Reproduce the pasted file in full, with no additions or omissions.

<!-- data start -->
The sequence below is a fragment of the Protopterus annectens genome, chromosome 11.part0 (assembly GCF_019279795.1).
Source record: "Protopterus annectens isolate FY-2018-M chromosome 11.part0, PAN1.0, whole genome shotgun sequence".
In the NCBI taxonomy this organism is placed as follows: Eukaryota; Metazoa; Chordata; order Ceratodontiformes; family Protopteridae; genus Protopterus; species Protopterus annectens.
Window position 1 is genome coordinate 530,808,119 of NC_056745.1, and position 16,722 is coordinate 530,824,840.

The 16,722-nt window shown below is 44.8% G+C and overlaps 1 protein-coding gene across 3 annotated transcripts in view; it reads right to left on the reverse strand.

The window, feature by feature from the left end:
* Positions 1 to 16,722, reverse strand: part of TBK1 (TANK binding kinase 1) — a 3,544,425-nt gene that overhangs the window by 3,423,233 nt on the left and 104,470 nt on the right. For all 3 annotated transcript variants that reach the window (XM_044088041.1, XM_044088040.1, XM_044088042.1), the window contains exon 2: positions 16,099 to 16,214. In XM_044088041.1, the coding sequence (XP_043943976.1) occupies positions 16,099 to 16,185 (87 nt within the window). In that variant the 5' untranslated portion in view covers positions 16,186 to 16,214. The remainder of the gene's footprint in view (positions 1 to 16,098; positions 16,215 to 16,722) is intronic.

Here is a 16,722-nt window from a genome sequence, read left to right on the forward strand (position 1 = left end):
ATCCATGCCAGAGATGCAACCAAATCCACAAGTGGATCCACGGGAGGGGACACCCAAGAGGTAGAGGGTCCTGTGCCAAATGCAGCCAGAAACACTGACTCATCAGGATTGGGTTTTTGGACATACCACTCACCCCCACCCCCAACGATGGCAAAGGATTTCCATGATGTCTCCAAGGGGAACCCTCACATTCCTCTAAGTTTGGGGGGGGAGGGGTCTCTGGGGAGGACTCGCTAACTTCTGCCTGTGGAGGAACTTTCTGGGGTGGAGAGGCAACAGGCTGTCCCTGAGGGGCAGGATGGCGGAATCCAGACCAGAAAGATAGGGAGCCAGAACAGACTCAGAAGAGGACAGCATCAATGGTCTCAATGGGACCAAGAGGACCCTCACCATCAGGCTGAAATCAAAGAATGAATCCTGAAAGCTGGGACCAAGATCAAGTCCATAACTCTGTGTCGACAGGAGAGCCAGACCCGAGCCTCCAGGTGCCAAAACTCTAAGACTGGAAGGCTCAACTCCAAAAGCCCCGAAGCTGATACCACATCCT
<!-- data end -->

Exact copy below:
The sequence below is a fragment of the Protopterus annectens genome, chromosome 11.part0 (assembly GCF_019279795.1).
Source record: "Protopterus annectens isolate FY-2018-M chromosome 11.part0, PAN1.0, whole genome shotgun sequence".
In the NCBI taxonomy this organism is placed as follows: Eukaryota; Metazoa; Chordata; order Ceratodontiformes; family Protopteridae; genus Protopterus; species Protopterus annectens.
Window position 1 is genome coordinate 530,808,119 of NC_056745.1, and position 16,722 is coordinate 530,824,840.

The 16,722-nt window shown below is 44.8% G+C and overlaps 1 protein-coding gene across 3 annotated transcripts in view; it reads right to left on the reverse strand.

The window, feature by feature from the left end:
* Positions 1 to 16,722, reverse strand: part of TBK1 (TANK binding kinase 1) — a 3,544,425-nt gene that overhangs the window by 3,423,233 nt on the left and 104,470 nt on the right. For all 3 annotated transcript variants that reach the window (XM_044088041.1, XM_044088040.1, XM_044088042.1), the window contains exon 2: positions 16,099 to 16,214. In XM_044088041.1, the coding sequence (XP_043943976.1) occupies positions 16,099 to 16,185 (87 nt within the window). In that variant the 5' untranslated portion in view covers positions 16,186 to 16,214. The remainder of the gene's footprint in view (positions 1 to 16,098; positions 16,215 to 16,722) is intronic.

Here is a 16,722-nt window from a genome sequence, read left to right on the forward strand (position 1 = left end):
ATCCATGCCAGAGATGCAACCAAATCCACAAGTGGATCCACGGGAGGGGACACCCAAGAGGTAGAGGGTCCTGTGCCAAATGCAGCCAGAAACACTGACTCATCAGGATTGGGTTTTTGGACATACCACTCACCCCCACCCCCAACGATGGCAAAGGATTTCCATGATGTCTCCAAGGGGAACCCTCACATTCCTCTAAGTTTGGGGGGGGAGGGGTCTCTGGGGAGGACTCGCTAACTTCTGCCTGTGGAGGAACTTTCTGGGGTGGAGAGGCAACAGGCTGTCCCTGAGGGGCAGGATGGCGGAATCCAGACCAGAAAGATAGGGAGCCAGAACAGACTCAGAAGAGGACAGCATCAATGGTCTCAATGGGACCAAGAGGACCCTCACCATCAGGCTGAAATCAAAGAATGAATCCTGAAAGCTGGGACCAAGATCAAGTCCATAACTCTGTGTCGACAGGAGAGCCAGACCCGAGCCTCCAGGTGCCAAAACTCTAAGACTGGAAGGCTCAACTCCAAAAGCCCCGAAGCTGATACCACATCCT